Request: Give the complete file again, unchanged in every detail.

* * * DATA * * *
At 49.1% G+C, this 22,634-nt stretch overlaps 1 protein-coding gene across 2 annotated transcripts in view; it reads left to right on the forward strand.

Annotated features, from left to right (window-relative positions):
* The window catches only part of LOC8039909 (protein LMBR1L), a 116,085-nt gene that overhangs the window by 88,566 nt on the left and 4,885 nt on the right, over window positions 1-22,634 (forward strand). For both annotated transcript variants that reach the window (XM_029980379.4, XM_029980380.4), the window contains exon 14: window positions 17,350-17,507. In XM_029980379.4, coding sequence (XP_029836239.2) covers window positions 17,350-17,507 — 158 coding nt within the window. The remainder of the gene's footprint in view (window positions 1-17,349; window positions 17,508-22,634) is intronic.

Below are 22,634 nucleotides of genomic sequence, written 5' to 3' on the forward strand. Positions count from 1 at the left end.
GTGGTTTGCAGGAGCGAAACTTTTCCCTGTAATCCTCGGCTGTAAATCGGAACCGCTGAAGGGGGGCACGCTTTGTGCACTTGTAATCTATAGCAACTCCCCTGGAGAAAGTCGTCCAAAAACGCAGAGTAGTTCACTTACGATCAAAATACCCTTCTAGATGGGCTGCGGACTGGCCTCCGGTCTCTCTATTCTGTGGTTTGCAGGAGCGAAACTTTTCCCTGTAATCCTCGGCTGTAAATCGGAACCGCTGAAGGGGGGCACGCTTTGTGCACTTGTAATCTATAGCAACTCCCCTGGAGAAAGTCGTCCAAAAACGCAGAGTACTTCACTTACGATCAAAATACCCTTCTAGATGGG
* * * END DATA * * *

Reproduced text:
At 49.1% G+C, this 22,634-nt stretch overlaps 1 protein-coding gene across 2 annotated transcripts in view; it reads left to right on the forward strand.

Annotated features, from left to right (window-relative positions):
* The window catches only part of LOC8039909 (protein LMBR1L), a 116,085-nt gene that overhangs the window by 88,566 nt on the left and 4,885 nt on the right, over window positions 1-22,634 (forward strand). For both annotated transcript variants that reach the window (XM_029980379.4, XM_029980380.4), the window contains exon 14: window positions 17,350-17,507. In XM_029980379.4, coding sequence (XP_029836239.2) covers window positions 17,350-17,507 — 158 coding nt within the window. The remainder of the gene's footprint in view (window positions 1-17,349; window positions 17,508-22,634) is intronic.

Below are 22,634 nucleotides of genomic sequence, written 5' to 3' on the forward strand. Positions count from 1 at the left end.
GTGGTTTGCAGGAGCGAAACTTTTCCCTGTAATCCTCGGCTGTAAATCGGAACCGCTGAAGGGGGGCACGCTTTGTGCACTTGTAATCTATAGCAACTCCCCTGGAGAAAGTCGTCCAAAAACGCAGAGTAGTTCACTTACGATCAAAATACCCTTCTAGATGGGCTGCGGACTGGCCTCCGGTCTCTCTATTCTGTGGTTTGCAGGAGCGAAACTTTTCCCTGTAATCCTCGGCTGTAAATCGGAACCGCTGAAGGGGGGCACGCTTTGTGCACTTGTAATCTATAGCAACTCCCCTGGAGAAAGTCGTCCAAAAACGCAGAGTACTTCACTTACGATCAAAATACCCTTCTAGATGGG